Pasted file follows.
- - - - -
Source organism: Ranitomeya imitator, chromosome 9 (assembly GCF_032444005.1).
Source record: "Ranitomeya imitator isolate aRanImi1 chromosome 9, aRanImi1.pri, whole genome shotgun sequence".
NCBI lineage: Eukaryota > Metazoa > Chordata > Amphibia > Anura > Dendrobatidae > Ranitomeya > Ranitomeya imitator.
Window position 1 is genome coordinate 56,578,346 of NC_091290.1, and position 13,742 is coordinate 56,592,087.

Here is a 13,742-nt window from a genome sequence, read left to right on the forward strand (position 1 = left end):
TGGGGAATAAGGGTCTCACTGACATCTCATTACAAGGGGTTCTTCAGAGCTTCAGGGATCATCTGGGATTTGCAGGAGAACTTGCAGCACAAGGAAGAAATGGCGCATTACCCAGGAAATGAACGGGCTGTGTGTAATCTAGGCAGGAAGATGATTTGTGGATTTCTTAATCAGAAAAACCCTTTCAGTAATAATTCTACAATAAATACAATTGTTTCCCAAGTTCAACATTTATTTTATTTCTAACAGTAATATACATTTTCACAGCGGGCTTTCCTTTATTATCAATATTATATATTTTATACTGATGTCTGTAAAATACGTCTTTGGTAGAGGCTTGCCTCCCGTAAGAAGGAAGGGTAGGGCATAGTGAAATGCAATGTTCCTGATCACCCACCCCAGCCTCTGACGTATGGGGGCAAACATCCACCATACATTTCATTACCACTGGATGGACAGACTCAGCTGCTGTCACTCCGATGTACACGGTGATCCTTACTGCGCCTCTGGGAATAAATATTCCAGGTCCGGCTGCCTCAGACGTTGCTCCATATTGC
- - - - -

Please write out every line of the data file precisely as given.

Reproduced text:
Source organism: Ranitomeya imitator, chromosome 9 (assembly GCF_032444005.1).
Source record: "Ranitomeya imitator isolate aRanImi1 chromosome 9, aRanImi1.pri, whole genome shotgun sequence".
NCBI lineage: Eukaryota > Metazoa > Chordata > Amphibia > Anura > Dendrobatidae > Ranitomeya > Ranitomeya imitator.
Window position 1 is genome coordinate 56,578,346 of NC_091290.1, and position 13,742 is coordinate 56,592,087.

Here is a 13,742-nt window from a genome sequence, read left to right on the forward strand (position 1 = left end):
TGGGGAATAAGGGTCTCACTGACATCTCATTACAAGGGGTTCTTCAGAGCTTCAGGGATCATCTGGGATTTGCAGGAGAACTTGCAGCACAAGGAAGAAATGGCGCATTACCCAGGAAATGAACGGGCTGTGTGTAATCTAGGCAGGAAGATGATTTGTGGATTTCTTAATCAGAAAAACCCTTTCAGTAATAATTCTACAATAAATACAATTGTTTCCCAAGTTCAACATTTATTTTATTTCTAACAGTAATATACATTTTCACAGCGGGCTTTCCTTTATTATCAATATTATATATTTTATACTGATGTCTGTAAAATACGTCTTTGGTAGAGGCTTGCCTCCCGTAAGAAGGAAGGGTAGGGCATAGTGAAATGCAATGTTCCTGATCACCCACCCCAGCCTCTGACGTATGGGGGCAAACATCCACCATACATTTCATTACCACTGGATGGACAGACTCAGCTGCTGTCACTCCGATGTACACGGTGATCCTTACTGCGCCTCTGGGAATAAATATTCCAGGTCCGGCTGCCTCAGACGTTGCTCCATATTGC